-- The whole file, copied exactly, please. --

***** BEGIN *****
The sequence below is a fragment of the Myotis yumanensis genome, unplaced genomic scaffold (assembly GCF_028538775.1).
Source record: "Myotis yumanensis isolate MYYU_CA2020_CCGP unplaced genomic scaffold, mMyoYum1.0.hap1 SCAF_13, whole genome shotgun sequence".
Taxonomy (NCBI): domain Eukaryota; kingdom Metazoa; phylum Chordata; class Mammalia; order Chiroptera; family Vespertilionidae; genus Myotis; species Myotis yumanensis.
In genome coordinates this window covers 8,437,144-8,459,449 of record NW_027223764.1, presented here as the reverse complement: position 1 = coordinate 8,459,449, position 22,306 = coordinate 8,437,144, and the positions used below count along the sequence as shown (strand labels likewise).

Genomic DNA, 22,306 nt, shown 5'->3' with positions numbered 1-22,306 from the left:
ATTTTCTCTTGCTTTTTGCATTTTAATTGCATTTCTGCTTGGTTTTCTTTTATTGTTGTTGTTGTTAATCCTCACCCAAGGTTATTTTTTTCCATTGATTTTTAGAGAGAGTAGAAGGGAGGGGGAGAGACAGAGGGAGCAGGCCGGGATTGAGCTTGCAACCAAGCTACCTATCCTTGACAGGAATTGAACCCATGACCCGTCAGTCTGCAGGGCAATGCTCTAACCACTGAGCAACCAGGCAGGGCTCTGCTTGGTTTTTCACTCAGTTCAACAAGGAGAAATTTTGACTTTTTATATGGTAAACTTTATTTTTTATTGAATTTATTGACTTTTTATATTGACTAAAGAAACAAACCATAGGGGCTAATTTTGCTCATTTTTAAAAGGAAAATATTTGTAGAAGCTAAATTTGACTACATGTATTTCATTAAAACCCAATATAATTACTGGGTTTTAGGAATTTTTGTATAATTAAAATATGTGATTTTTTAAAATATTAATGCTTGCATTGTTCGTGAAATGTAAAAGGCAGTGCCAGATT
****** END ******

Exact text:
The sequence below is a fragment of the Myotis yumanensis genome, unplaced genomic scaffold (assembly GCF_028538775.1).
Source record: "Myotis yumanensis isolate MYYU_CA2020_CCGP unplaced genomic scaffold, mMyoYum1.0.hap1 SCAF_13, whole genome shotgun sequence".
Taxonomy (NCBI): domain Eukaryota; kingdom Metazoa; phylum Chordata; class Mammalia; order Chiroptera; family Vespertilionidae; genus Myotis; species Myotis yumanensis.
In genome coordinates this window covers 8,437,144-8,459,449 of record NW_027223764.1, presented here as the reverse complement: position 1 = coordinate 8,459,449, position 22,306 = coordinate 8,437,144, and the positions used below count along the sequence as shown (strand labels likewise).

Genomic DNA, 22,306 nt, shown 5'->3' with positions numbered 1-22,306 from the left:
ATTTTCTCTTGCTTTTTGCATTTTAATTGCATTTCTGCTTGGTTTTCTTTTATTGTTGTTGTTGTTAATCCTCACCCAAGGTTATTTTTTTCCATTGATTTTTAGAGAGAGTAGAAGGGAGGGGGAGAGACAGAGGGAGCAGGCCGGGATTGAGCTTGCAACCAAGCTACCTATCCTTGACAGGAATTGAACCCATGACCCGTCAGTCTGCAGGGCAATGCTCTAACCACTGAGCAACCAGGCAGGGCTCTGCTTGGTTTTTCACTCAGTTCAACAAGGAGAAATTTTGACTTTTTATATGGTAAACTTTATTTTTTATTGAATTTATTGACTTTTTATATTGACTAAAGAAACAAACCATAGGGGCTAATTTTGCTCATTTTTAAAAGGAAAATATTTGTAGAAGCTAAATTTGACTACATGTATTTCATTAAAACCCAATATAATTACTGGGTTTTAGGAATTTTTGTATAATTAAAATATGTGATTTTTTAAAATATTAATGCTTGCATTGTTCGTGAAATGTAAAAGGCAGTGCCAGATT